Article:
An observational study published in JAMA Internal Medicine provides new evidence suggesting that people who take statins are more likely to develop musculoskeletal problems.
Ishak Mansi and colleagues analyzed data from 6,967 statin users and an equal number of propensity-matched nonusers who were active-duty soldiers, veterans and their families in the San Antonio Military Area. They found that the statin users were more likely to have musculoskeletal problems:
- All musculoskeletal diseases: Odds Ratio 1.19, CI 1.08-1.3
- Dislocation/strain/sprain: OR 1.13, CI 1.05-1.21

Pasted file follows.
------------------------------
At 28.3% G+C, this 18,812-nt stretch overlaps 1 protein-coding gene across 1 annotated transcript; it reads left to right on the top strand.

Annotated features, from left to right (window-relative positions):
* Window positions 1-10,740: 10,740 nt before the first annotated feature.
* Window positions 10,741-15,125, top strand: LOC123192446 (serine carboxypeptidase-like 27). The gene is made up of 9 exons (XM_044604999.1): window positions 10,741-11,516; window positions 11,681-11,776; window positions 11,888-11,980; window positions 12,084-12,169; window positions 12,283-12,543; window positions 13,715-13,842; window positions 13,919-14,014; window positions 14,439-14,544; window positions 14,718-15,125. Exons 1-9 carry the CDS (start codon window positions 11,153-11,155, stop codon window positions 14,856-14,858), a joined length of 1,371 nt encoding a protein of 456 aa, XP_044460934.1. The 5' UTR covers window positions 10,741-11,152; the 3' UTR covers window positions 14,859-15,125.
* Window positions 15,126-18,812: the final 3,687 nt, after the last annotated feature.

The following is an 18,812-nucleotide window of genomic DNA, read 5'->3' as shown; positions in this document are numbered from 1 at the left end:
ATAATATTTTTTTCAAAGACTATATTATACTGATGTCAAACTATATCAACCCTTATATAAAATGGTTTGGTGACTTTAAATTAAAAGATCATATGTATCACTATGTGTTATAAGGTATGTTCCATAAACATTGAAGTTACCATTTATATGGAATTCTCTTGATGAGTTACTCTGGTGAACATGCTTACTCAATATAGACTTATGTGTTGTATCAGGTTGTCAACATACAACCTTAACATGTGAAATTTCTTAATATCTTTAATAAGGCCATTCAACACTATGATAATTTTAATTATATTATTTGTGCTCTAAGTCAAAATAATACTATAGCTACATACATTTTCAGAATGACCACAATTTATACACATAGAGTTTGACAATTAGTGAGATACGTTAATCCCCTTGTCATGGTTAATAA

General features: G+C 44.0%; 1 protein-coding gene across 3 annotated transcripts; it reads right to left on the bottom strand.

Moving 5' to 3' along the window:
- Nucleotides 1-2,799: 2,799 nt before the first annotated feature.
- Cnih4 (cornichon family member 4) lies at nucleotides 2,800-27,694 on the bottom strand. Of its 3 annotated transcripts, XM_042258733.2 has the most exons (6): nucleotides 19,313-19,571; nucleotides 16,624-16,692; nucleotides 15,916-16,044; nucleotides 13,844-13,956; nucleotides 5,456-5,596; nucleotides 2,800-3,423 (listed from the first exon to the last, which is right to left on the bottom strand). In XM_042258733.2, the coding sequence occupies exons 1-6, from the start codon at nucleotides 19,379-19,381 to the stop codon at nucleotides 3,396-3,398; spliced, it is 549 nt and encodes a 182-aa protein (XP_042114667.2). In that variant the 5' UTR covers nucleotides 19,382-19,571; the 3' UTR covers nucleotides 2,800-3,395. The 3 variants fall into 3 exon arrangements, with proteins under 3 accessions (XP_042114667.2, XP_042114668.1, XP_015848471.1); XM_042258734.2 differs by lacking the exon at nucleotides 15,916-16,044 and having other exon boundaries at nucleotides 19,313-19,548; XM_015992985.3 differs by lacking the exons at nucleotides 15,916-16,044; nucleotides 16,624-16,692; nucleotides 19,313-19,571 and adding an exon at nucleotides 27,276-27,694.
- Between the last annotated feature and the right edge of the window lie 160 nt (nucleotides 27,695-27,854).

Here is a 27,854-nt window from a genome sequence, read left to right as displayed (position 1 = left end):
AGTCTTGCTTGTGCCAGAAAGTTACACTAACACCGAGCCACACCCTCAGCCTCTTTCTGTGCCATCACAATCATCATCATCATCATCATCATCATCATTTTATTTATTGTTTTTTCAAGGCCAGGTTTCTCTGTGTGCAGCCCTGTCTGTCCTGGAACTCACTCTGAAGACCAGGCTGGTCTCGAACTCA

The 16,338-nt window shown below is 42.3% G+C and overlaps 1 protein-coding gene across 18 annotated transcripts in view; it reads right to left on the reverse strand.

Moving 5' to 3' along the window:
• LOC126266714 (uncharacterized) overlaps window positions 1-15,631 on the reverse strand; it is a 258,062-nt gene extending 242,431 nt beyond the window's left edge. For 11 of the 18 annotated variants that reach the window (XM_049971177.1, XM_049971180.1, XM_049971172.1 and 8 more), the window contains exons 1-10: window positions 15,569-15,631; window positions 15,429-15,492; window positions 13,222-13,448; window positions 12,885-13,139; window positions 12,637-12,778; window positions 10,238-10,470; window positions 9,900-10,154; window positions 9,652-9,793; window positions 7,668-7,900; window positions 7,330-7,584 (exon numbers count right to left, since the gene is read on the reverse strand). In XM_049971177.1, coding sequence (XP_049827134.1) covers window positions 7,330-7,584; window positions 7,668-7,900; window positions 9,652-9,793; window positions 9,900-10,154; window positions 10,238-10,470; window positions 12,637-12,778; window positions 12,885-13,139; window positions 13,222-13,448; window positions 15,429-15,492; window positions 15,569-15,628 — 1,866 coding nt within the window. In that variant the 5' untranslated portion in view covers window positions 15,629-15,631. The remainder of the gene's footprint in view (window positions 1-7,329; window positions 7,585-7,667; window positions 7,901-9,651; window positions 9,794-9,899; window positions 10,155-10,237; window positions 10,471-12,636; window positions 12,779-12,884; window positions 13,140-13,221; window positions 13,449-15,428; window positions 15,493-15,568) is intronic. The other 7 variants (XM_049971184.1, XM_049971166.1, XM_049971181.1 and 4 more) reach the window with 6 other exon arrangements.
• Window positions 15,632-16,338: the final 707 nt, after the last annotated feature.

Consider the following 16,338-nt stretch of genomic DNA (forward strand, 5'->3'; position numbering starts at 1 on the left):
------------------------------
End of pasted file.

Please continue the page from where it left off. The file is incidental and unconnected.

- Musculoskeletal pain: OR 1.09, CI 1.02-1.18
- Osteoarthritis/arthropathy: OR 1.07, CI 0.99-1.16
The authors calculated that between 37 and 58 people would need to be treated with statins to cause one additional person to develop musculoskeletal disease. However, increased exposure did not appear to raise the risk of statin use.
The results, according to the authors, “indicate that the full spectrum of statin AEs [adverse events] has not been fully explored.” They call for more studies on this topic: “the full spectrum of statin AEs will provide more complete data for cost-benefit and cost-effectiveness analyses of statin use.”
The study appears two weeks after a small study published in the Journal of the American College of Cardiology received considerable attention after it was covered in the New York Times. In that study the investigators found that statins appeared to blunt the beneficial effects of aerobic exercise.